Advertisement

Endocrine

pp 1–8 | Cite as

BRAFV600E-mutant cancers display a variety of networks by SWIM analysis: prediction of vemurafenib clinical response

  • Rosa Falcone
  • Federica Conte
  • Giulia Fiscon
  • Valeria Pecce
  • Marialuisa Sponziello
  • Cosimo Durante
  • Lorenzo Farina
  • Sebastiano Filetti
  • Paola PaciEmail author
  • Antonella Verrienti
Original Article
  • 68 Downloads

Abstract

Purpose

Several studies have shown that different tumour types sharing a driver gene mutation do not respond uniformly to the same targeted agent. Our aim was to use an unbiased network-based approach to investigate this fundamental issue using BRAFV600E mutant tumours and the BRAF inhibitor vemurafenib.

Methods

We applied SWIM, a software able to identify putative regulatory (switch) genes involved in drastic changes to the cell phenotype, to gene expression profiles of different BRAFV600E mutant cancers and their normal counterparts in order to identify the switch genes that could potentially explain the heterogeneity of these tumours’ responses to vemurafenib.

Results

We identified lung adenocarcinoma as the tumour with the highest number of switch genes (298) compared to its normal counterpart. By looking for switch genes encoding for kinases with homology sequences similar to known vemurafenib targets, we found that thyroid cancer and lung adenocarcinoma have a similar number of putative targetable switch gene kinases (5 and 6, respectively) whereas colorectal cancer has just one.

Conclusions

We are persuaded that our network analysis may aid in the comprehension of molecular mechanisms underlying the different responses to vemurafenib in BRAFV600E mutant tumours.

Keywords

BRAFV600E Vemurafenib Network medicine Prediction of response 

Notes

Author contributions

S.F., A.V., and L.F. conceived and designed the project. P.P. developed the software. F.C. and G.F. performed computational data analysis. A.V., R.F., V.P., and M.S. performed biological analysis. R.F. wrote the manuscript. C.D. prepared figures and tables. All authors have read and approved the final article.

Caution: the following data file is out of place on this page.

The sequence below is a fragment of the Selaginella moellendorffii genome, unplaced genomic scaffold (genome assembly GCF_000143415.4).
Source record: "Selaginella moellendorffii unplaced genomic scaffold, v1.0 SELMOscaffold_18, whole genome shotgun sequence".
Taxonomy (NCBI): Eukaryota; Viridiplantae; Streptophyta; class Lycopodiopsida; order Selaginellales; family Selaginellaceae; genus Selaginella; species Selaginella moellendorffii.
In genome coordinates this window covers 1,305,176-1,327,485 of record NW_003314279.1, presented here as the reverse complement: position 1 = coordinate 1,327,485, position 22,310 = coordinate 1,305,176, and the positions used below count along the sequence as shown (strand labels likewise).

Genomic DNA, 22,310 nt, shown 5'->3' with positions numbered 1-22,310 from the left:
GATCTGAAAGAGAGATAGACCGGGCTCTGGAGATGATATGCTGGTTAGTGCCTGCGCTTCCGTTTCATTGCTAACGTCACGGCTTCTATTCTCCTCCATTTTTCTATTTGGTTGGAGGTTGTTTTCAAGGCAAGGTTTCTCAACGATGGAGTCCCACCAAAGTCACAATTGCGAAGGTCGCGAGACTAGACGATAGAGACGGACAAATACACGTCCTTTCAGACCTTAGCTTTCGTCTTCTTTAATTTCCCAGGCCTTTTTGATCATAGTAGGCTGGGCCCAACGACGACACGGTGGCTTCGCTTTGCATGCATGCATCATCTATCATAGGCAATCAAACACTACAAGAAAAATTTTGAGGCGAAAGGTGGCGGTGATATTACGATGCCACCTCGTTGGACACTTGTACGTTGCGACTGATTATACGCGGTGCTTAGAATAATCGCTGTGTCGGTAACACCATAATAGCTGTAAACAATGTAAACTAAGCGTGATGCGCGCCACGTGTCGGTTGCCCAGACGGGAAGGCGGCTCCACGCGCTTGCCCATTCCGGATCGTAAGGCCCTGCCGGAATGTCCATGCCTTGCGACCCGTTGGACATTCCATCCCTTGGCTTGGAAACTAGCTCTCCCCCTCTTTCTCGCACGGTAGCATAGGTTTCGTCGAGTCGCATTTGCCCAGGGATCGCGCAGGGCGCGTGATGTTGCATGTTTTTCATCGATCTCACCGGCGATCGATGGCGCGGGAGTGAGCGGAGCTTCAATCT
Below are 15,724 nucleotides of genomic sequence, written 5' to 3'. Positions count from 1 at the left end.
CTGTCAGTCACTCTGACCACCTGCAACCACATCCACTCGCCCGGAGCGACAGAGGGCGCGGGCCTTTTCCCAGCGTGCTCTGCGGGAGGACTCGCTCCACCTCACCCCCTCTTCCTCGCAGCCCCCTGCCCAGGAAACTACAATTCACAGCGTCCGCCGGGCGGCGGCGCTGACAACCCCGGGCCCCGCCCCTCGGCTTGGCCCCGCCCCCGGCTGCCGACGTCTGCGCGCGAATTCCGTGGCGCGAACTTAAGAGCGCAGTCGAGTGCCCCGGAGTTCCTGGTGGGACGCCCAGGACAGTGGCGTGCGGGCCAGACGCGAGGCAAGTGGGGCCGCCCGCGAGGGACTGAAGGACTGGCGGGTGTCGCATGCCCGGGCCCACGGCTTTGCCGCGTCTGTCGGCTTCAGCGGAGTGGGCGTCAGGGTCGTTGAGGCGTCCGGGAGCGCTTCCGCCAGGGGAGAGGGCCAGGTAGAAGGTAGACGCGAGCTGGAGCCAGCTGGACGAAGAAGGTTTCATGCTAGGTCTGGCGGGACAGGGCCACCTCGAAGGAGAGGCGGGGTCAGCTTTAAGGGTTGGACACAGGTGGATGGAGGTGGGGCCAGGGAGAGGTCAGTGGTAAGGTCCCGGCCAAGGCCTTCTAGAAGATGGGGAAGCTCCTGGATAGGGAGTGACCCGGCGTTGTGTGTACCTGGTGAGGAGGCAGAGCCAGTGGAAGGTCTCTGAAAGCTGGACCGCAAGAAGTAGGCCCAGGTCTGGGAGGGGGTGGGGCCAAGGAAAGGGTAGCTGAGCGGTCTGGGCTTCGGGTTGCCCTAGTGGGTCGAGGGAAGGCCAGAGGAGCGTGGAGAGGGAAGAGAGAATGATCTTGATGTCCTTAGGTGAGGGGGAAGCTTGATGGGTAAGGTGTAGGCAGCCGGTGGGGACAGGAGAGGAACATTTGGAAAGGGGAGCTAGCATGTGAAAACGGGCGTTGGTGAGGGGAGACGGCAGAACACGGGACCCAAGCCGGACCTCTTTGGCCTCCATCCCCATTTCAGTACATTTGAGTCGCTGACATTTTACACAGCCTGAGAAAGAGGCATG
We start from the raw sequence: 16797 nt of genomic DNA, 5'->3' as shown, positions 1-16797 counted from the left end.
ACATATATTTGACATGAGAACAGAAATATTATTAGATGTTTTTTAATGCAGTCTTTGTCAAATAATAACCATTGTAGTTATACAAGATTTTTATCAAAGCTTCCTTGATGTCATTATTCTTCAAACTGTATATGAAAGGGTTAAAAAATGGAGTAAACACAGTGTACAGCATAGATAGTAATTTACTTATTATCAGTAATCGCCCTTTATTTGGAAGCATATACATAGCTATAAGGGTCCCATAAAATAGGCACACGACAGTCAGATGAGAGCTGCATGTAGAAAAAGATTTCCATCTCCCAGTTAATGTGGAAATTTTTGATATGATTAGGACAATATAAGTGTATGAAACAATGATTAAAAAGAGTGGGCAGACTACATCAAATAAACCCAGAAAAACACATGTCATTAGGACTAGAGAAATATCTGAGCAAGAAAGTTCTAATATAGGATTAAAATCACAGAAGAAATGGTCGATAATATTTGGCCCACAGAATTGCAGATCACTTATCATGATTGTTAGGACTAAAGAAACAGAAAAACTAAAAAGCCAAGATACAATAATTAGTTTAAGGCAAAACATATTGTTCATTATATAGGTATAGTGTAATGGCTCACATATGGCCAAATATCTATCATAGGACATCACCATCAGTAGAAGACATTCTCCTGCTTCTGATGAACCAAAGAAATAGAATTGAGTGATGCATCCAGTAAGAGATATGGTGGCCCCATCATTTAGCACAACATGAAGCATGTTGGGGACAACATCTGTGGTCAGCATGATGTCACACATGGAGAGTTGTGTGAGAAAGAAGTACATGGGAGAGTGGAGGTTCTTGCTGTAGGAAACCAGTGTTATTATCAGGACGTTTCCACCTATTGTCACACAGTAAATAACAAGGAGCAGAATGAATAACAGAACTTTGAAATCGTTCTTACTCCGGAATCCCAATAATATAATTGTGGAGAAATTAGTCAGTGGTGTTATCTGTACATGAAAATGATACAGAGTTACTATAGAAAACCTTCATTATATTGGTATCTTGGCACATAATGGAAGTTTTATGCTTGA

Compliance with ethical standards

Conflict of interest

The authors declare that they have no conflict of interest.

Ethical approval

This article does not contain any studies with human participants or animals performed by any of the author.

Supplementary material

12020_2019_1890_MOESM1_ESM.docx (17 kb)
Supplementary DataS2.
12020_2019_1890_MOESM2_ESM.docx (16 kb)
Supplementary DataS3.
12020_2019_1890_MOESM3_ESM.xlsx (115 kb)
Supplementary DataS4.
12020_2019_1890_MOESM4_ESM.xlsx (21 kb)
Supplementary DataS5.
12020_2019_1890_MOESM5_ESM.xlsx (10 kb)
Supplementary DataS1.

References

  1. 1.
    M. Greaves, C. Maley, Clonal evolution in cancer. Nature 481(7381), 306–313 (2012)CrossRefGoogle Scholar
  2. 2.
    H. Davies, G.R. Bignell, C. Cox, P. Stephens, S. Edkins, S. Clegg, J. Teague, H. Woffendin, M.J. Garnett, W. Bottomley, N. Davis, E. Dicks, R. Ewing, Y. Floyd, K. Gray, S. Hall, R. Hawes, J. Hughes, V. Kosmidou, A. Menzies, S. Hooper, R. Wilson, H. Jayatilake, B.A. Gusterson, M.R. Stratton, P.A. Futreal, Mutations of the BRAF gene in human cancer. Nature 417(6892), 949–954 (2002)CrossRefGoogle Scholar
  3. 3.
    B. Falini, M.P. Martelli, E. Tiacci, Review article BRAF V600E mutation in hairy cell leukemia: from bench to bedside. Blood 128(15), 1918–1928 (2019)CrossRefGoogle Scholar
  4. 4.
    P.A. Ascierto, J.M. Kirkwood, J. Grob, E. Simeone, A.M. Grimaldi, M. Maio, G. Palmieri, A. Testori, F.M. Marincola, N. Mozzillo, The role of BRAF V600 mutation in melanoma. J Transl Med. 10, 85 (2012)Google Scholar
  5. 5.
    S. Kopetz, J. Desai, E. Chan, J.R. Hecht, P.J. O’Dwyer, D. Maru, V. Morris, F. Janku, A. Dasari, W. Chung, J.P.J. Issa, P. Gibbs, B. James, G. Powis, K.B. Nolop, S. Bhattacharya, L. Saltz, Phase II pilot study of vemurafenib in patients with metastatic BRAF-mutated colorectal cancer. J. Clin. Oncol. 33(34), 4032–4038 (2015)CrossRefGoogle Scholar
  6. 6.
    G. Safaee Ardekani, S.M. Jafarnejad, L. Tan, A. Saeedi, G. Li, The prognostic value of BRAF mutation in colorectal cancer and melanoma: a systematic review and meta-analysis. PLoS ONE 7(10), e47054 (2012)CrossRefGoogle Scholar